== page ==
A number of key countries that agreed to "binding" commitments under Kyoto—such as Japan, Russia, and Canada—did not meet these commitments. And now, these countries have reversed themselves and essentially pulled out of the agreement. So much for "binding" agreements!
On top of all this, the Durban agreement actually breaks with the basic consensus of previous UN talks that the rich countries, who are overwhelmingly responsible for the massive build-up of greenhouse gases in the atmosphere, have much more responsibility to cut emissions than "developing" countries, including rising powers like China and India. Currently, China is the top producer of CO2 emissions in the world, followed by the U.S. But as the PNAS report alluded to, much of the growth in emissions in the "developing" areas of the world is driven by export of production by the imperialist economies to those countries. This export is an immense source of super-exploitation and profit for the U.S. and other capitalist-imperialist powers. China and India are still filled with impoverished masses of people and have served as sweatshops for imperialist capital, even as the ruling classes of these countries are exploiters and oppressors in their own right who are producing increasing amounts of greenhouse gases as they pursue their big power ambitions.
The U.S. has polluted the Earth's atmosphere with more greenhouse gases than any country in history—and the U.S. has also been the main force in sabotaging any action to stop climate change. This pattern continued at Durban. Kumi Naidoo, executive director of Greenpeace International, wrote on Huffingtonpost.com in the midst of the Durban talks, "The U.S. is once again trying to kill the global climate talks by eviscerating the mid-summit draft agreement." Naidoo said the U.S. had "axed a whole section of the draft agreement that would have offered real protection to those who are being hardest and fastest hit by global warming."
And within the U.S., it is becoming almost taboo in official discourse to even discuss and do research on climate change, let alone actually taking action to reverse the course toward global catastrophe. A recent New York Times article pointed to the increasing severity and frequency of extreme weather events, including in the U.S., and the need for scientific research into how those events are connected to global climate change. Benjamin Santer, a leading climate scientist, is quoted as saying, "It's clear we have the scientific tools and the statistical wherewithal to begin answering these types of questions." However, the Times writes, "Washington is essentially frozen on the subject of climate change." The article notes that "the political environment for new climate-science initiatives has turned hostile and with the federal budget crisis, money is tight." ("Harsh Political Reality Slows Climate Studies Despite Extreme Year," New York Times, December 24, 2011) Many Republicans openly deny the scientific reality of global warming. And Obama, representing the overall interests of the U.S. ruling class, is not going to take any action that cuts the oil dependence of its economy (and the military that protects its vast empire).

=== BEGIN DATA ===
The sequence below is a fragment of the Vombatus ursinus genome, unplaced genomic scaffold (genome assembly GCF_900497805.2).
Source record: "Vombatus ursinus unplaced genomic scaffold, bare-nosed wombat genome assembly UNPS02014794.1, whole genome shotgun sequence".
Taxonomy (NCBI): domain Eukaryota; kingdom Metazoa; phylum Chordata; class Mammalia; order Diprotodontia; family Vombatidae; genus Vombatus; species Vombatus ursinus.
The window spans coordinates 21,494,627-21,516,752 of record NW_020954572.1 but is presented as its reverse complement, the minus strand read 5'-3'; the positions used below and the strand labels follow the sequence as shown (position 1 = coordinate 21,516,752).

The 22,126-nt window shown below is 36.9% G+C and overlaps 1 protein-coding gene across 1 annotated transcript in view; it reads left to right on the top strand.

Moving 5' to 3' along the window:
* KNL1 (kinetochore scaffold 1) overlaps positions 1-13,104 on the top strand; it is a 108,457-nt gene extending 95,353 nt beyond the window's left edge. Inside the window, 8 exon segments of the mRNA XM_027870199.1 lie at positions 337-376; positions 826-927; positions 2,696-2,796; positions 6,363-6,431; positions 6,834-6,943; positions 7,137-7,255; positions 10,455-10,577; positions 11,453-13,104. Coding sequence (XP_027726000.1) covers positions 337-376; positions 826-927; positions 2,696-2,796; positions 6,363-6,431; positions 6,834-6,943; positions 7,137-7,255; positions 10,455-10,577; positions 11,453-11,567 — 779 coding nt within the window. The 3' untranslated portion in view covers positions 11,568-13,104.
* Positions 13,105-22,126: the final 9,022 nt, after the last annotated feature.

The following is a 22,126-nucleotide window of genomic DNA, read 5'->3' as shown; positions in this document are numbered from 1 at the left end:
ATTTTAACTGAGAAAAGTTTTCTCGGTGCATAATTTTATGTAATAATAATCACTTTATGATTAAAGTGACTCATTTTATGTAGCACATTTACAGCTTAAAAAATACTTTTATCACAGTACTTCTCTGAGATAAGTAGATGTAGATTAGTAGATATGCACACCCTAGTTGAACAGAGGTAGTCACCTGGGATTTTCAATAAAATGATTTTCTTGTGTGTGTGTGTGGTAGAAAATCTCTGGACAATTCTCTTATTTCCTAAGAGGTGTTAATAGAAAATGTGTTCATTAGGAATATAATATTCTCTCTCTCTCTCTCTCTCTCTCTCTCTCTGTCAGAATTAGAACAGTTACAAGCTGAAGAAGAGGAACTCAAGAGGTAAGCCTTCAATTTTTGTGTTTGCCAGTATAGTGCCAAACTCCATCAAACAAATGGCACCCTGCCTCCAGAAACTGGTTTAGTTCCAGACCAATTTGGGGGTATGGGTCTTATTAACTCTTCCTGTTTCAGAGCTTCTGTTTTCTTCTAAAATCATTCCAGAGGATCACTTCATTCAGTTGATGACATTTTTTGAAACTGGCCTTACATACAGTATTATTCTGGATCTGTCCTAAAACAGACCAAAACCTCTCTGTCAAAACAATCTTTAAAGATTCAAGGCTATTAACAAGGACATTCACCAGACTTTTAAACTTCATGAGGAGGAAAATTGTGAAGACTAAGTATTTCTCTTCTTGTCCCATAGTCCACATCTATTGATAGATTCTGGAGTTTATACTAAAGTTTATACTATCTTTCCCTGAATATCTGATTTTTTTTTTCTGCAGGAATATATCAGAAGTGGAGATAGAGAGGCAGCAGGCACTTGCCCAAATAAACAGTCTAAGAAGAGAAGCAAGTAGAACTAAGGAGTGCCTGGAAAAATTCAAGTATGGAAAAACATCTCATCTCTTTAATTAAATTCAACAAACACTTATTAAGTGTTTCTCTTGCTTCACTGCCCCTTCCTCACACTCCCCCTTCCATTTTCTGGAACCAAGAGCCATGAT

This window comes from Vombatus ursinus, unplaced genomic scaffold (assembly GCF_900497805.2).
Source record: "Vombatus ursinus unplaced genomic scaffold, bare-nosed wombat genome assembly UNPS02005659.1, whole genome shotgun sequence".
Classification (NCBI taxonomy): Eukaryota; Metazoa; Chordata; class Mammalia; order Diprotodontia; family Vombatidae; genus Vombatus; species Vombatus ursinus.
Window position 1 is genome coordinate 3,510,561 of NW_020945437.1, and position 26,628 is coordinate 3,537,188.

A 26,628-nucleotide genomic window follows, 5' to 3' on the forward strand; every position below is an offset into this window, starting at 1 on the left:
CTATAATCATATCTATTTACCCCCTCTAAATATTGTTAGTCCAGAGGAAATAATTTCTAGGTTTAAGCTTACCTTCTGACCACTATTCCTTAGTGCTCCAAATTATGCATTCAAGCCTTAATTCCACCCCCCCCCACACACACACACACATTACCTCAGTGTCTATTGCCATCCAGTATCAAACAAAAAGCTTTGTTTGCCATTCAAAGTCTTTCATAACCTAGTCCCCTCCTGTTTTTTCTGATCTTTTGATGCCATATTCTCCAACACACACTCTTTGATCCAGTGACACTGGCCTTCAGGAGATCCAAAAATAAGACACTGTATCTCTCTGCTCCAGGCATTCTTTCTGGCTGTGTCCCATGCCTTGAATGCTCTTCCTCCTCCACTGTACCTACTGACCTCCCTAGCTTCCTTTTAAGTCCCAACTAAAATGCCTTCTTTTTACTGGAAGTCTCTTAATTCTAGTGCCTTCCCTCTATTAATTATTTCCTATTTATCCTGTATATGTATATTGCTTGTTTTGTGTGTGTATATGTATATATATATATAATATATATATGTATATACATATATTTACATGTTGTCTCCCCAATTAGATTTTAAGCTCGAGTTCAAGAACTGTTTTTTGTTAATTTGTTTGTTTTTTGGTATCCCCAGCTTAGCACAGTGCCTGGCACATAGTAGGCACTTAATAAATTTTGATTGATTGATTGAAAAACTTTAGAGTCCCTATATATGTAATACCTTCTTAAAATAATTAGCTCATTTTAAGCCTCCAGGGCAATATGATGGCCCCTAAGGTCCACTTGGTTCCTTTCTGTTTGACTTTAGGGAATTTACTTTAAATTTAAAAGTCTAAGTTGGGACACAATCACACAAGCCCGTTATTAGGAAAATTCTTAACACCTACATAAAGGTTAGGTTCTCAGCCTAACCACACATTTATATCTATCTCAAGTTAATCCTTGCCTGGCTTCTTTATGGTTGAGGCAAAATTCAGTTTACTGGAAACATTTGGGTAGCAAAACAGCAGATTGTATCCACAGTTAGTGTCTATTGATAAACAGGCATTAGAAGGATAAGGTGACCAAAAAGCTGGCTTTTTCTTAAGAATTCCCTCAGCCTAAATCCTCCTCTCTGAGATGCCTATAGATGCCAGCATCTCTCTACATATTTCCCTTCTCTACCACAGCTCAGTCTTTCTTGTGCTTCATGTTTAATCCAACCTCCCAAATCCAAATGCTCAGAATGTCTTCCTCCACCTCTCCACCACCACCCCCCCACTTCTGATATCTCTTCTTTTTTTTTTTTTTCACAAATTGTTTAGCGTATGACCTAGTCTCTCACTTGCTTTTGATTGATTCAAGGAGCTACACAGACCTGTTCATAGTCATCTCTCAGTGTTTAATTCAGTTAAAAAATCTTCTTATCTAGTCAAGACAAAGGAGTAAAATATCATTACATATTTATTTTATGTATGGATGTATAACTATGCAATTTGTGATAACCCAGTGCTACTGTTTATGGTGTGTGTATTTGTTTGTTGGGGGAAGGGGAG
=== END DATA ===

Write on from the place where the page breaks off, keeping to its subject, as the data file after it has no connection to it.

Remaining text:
Behind the outrageous inaction by the U.S. and others in the face of the global environmental emergency are the workings of an economic and political system—the system of capitalism-imperialism. This isn't a matter of "lack of political will" on the part of government officials or rapacious greed of huge multinational corporations. In order to actually deal with the enormity of this problem, people have to come to grips with the reality of the situation.
As Revolution's special issue on the environment (#199, April 18, 2010) laid out, "The fundamental point is this: capitalism as a system cannot deal with the environment in a sustainable and rational way—even if an individual capitalist, or group of capitalists, sincerely wanted to. Capitalism cannot cope with the many-sided effects of its own production. Capitalism cannot plan for future generations.
"Why? Because capitalists, or blocs of capital, confront one another as competitors; sometimes they cooperate but at bottom each must be ready to seize on any advantage, to undercut their competition, lest their competition undercut them and drive them under. This basic underlying dynamic is what drives the actions of individual capitalists..." (From "Why Capitalism Cannot Solve the Environmental Emergency," in the Environment special issue. Check out this special issue for much more on the global environmental emergency and what it's going to take to tackle this problem in a real way.)